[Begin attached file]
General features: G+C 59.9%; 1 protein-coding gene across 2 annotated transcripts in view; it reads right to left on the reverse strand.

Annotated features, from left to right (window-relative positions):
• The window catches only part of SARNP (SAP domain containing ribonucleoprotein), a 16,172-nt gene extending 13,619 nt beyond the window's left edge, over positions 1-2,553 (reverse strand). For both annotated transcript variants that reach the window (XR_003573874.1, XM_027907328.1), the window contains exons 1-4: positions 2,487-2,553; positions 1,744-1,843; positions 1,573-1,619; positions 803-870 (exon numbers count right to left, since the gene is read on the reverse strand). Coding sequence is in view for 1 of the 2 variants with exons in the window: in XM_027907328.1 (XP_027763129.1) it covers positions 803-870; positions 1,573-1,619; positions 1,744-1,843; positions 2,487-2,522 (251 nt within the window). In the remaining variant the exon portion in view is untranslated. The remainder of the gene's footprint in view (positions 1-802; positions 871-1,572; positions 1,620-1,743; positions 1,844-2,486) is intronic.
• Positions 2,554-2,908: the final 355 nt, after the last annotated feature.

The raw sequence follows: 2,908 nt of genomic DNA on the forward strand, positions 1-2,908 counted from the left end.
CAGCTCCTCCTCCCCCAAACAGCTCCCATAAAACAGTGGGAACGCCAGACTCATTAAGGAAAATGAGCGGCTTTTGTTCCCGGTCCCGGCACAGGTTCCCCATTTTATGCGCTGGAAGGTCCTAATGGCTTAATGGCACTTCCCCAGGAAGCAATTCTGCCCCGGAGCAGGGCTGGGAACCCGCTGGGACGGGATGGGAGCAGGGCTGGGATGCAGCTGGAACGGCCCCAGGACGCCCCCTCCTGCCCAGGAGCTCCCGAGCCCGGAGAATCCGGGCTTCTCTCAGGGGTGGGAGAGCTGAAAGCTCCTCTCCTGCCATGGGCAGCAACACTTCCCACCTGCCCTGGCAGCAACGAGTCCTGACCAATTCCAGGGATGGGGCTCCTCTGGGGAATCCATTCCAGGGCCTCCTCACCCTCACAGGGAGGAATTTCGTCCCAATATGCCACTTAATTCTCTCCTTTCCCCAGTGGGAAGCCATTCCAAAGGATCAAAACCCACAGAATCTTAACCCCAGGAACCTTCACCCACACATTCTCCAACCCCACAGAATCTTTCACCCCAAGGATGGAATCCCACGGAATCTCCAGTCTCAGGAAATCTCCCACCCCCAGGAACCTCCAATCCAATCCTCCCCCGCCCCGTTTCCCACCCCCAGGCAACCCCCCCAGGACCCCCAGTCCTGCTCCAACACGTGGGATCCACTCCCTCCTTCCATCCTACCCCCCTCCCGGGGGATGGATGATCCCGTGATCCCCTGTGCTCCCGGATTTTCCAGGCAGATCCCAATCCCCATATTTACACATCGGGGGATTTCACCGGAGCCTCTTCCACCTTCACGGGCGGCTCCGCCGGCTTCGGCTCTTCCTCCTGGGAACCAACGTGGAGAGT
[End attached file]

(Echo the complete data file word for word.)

General features: G+C 59.9%; 1 protein-coding gene across 2 annotated transcripts in view; it reads right to left on the reverse strand.

Annotated features, from left to right (window-relative positions):
• The window catches only part of SARNP (SAP domain containing ribonucleoprotein), a 16,172-nt gene extending 13,619 nt beyond the window's left edge, over positions 1-2,553 (reverse strand). For both annotated transcript variants that reach the window (XR_003573874.1, XM_027907328.1), the window contains exons 1-4: positions 2,487-2,553; positions 1,744-1,843; positions 1,573-1,619; positions 803-870 (exon numbers count right to left, since the gene is read on the reverse strand). Coding sequence is in view for 1 of the 2 variants with exons in the window: in XM_027907328.1 (XP_027763129.1) it covers positions 803-870; positions 1,573-1,619; positions 1,744-1,843; positions 2,487-2,522 (251 nt within the window). In the remaining variant the exon portion in view is untranslated. The remainder of the gene's footprint in view (positions 1-802; positions 871-1,572; positions 1,620-1,743; positions 1,844-2,486) is intronic.
• Positions 2,554-2,908: the final 355 nt, after the last annotated feature.

The raw sequence follows: 2,908 nt of genomic DNA on the forward strand, positions 1-2,908 counted from the left end.
CAGCTCCTCCTCCCCCAAACAGCTCCCATAAAACAGTGGGAACGCCAGACTCATTAAGGAAAATGAGCGGCTTTTGTTCCCGGTCCCGGCACAGGTTCCCCATTTTATGCGCTGGAAGGTCCTAATGGCTTAATGGCACTTCCCCAGGAAGCAATTCTGCCCCGGAGCAGGGCTGGGAACCCGCTGGGACGGGATGGGAGCAGGGCTGGGATGCAGCTGGAACGGCCCCAGGACGCCCCCTCCTGCCCAGGAGCTCCCGAGCCCGGAGAATCCGGGCTTCTCTCAGGGGTGGGAGAGCTGAAAGCTCCTCTCCTGCCATGGGCAGCAACACTTCCCACCTGCCCTGGCAGCAACGAGTCCTGACCAATTCCAGGGATGGGGCTCCTCTGGGGAATCCATTCCAGGGCCTCCTCACCCTCACAGGGAGGAATTTCGTCCCAATATGCCACTTAATTCTCTCCTTTCCCCAGTGGGAAGCCATTCCAAAGGATCAAAACCCACAGAATCTTAACCCCAGGAACCTTCACCCACACATTCTCCAACCCCACAGAATCTTTCACCCCAAGGATGGAATCCCACGGAATCTCCAGTCTCAGGAAATCTCCCACCCCCAGGAACCTCCAATCCAATCCTCCCCCGCCCCGTTTCCCACCCCCAGGCAACCCCCCCAGGACCCCCAGTCCTGCTCCAACACGTGGGATCCACTCCCTCCTTCCATCCTACCCCCCTCCCGGGGGATGGATGATCCCGTGATCCCCTGTGCTCCCGGATTTTCCAGGCAGATCCCAATCCCCATATTTACACATCGGGGGATTTCACCGGAGCCTCTTCCACCTTCACGGGCGGCTCCGCCGGCTTCGGCTCTTCCTCCTGGGAACCAACGTGGAGAGT